LOUISVILLE, Ky. – The PGA Championship provided the kind of theater anyone could expect from a major. Big shots. Tiny mistakes. High stakes on every swing.
Only a year ago, everyone was raving about Phil Mickelson turning in one of the great closing rounds in a major to win the British Open on a back nine with Adam Scott, Lee Westwood, Henrik Stenson and Tiger Woods in his way.
Four top players with a chance in the final hour? Been there, done that. As much as Pinehurst No. 2 is remembered for Payne Stewart's par putt, the 1999 U.S. Open came down to Stewart, Mickelson, Woods and Vijay Singh over the last three holes.
Woods won the 2001 Masters to complete his sweep of the majors in a back-nine battle with Mickelson. They were No. 1 and No. 2 in the world, joined by David Duval.
And those are just examples from the last 15 years.
This PGA Championship stood out because it delivered great drama – and great timing.
Valhalla was even more exciting because the other three majors this year were on the dull side. This time, golf saved its best major for last.
Bubba Watson and Jordan Spieth was only compelling until Watson turned a two-shot deficit into a two-shot lead around the turn at the Masters. Martin Kaymer at the U.S. Open was exquisite for the golf purist, a snoozer for everyone else. No one got closer than four shots over the last 48 holes. McIlroy had a six-shot lead at Hoylake. That "maybe" moment with Sergio Garcia lasted only as long as it took him two shots to get out of a pot bunker.
More than the drama at Valhalla was the guy in the starring role.
In a season filled with the unexpected – 11 players ranked outside the top 100 have won on the PGA Tour – McIlroy's one-shot victory over Mickelson in the final major of the year gave golf some clarity. There is no doubt who's the best player in golf.
With his third straight win, McIlroy became the first No. 1 player to win a major since Woods won his last one at Torrey Pines in the 2008 U.S. Open.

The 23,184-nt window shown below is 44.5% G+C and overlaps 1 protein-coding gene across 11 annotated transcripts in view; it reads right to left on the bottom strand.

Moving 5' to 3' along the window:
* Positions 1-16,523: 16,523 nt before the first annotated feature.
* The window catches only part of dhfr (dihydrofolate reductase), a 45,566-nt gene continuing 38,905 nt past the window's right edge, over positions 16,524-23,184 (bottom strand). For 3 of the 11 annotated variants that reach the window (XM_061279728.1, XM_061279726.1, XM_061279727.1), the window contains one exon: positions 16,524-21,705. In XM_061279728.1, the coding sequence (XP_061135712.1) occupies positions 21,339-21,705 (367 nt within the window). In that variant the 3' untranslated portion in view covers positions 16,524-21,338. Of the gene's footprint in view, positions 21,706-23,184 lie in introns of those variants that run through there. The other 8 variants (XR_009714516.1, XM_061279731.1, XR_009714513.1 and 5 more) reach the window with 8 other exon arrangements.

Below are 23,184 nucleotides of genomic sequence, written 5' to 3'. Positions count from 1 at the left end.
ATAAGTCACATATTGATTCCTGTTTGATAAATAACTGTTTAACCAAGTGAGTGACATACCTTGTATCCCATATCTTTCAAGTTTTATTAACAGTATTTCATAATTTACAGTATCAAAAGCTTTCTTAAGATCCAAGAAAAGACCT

Of course, a great player can cause memory lapses, too.
McIlroy is only 25, making him the third-youngest player in the last century to win four majors, behind Woods and Jack Nicklaus. Woods already had the career Grand Slam when he was 24, and while Nicklaus holds the record with 18 majors, Woods owns the definition of dominance. He won seven of 11 majors in one stretch, and he went 38 straight majors without missing a cut.
In that context, McIlroy still should be talked about in terms of potential.
The last time McIlroy reached No. 1 with this kind of authority was at the end of 2012. He won the PGA Championship by a record eight shots, picked up consecutive FedExCup playoff events and won the European Tour finale in Dubai. And then he changed his equipment. And he changed management. He got engaged and abruptly called it off.
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It's no coincidence that McIlroy's big run started the week after he split with Caroline Wozniacki. There was concern in his camp that McIlroy was having a hard time getting into a routine to become the world's best golfer when he was flying all over the world.
He has been all about golf since, except for the few occasions where he gathers with friends to drink out of golf's most important trophies. McIlroy gave a glimpse of the latest celebration when he tweeted three words the day after winning the PGA Championship.
"I. Need. Coffee."
He said golf is his No. 1 priority and he wants to stay on his great run as long as possible. McIlroy was asked how much more time he is spending at work.
"It's hard to really say how much more time," he replied. "I guess ... what else do I have to do? I get up in the morning. I go to the golf course. I go to the gym. It's just my life at the minute, you know? I always feel like I've practiced pretty hard and done the things that I've needed to do. Just seems like over the past couple of months, I've really just buried myself in my golf game. And it seems to be working."
Valhalla might not have been the best major of all time. But it won't be forgotten any time soon.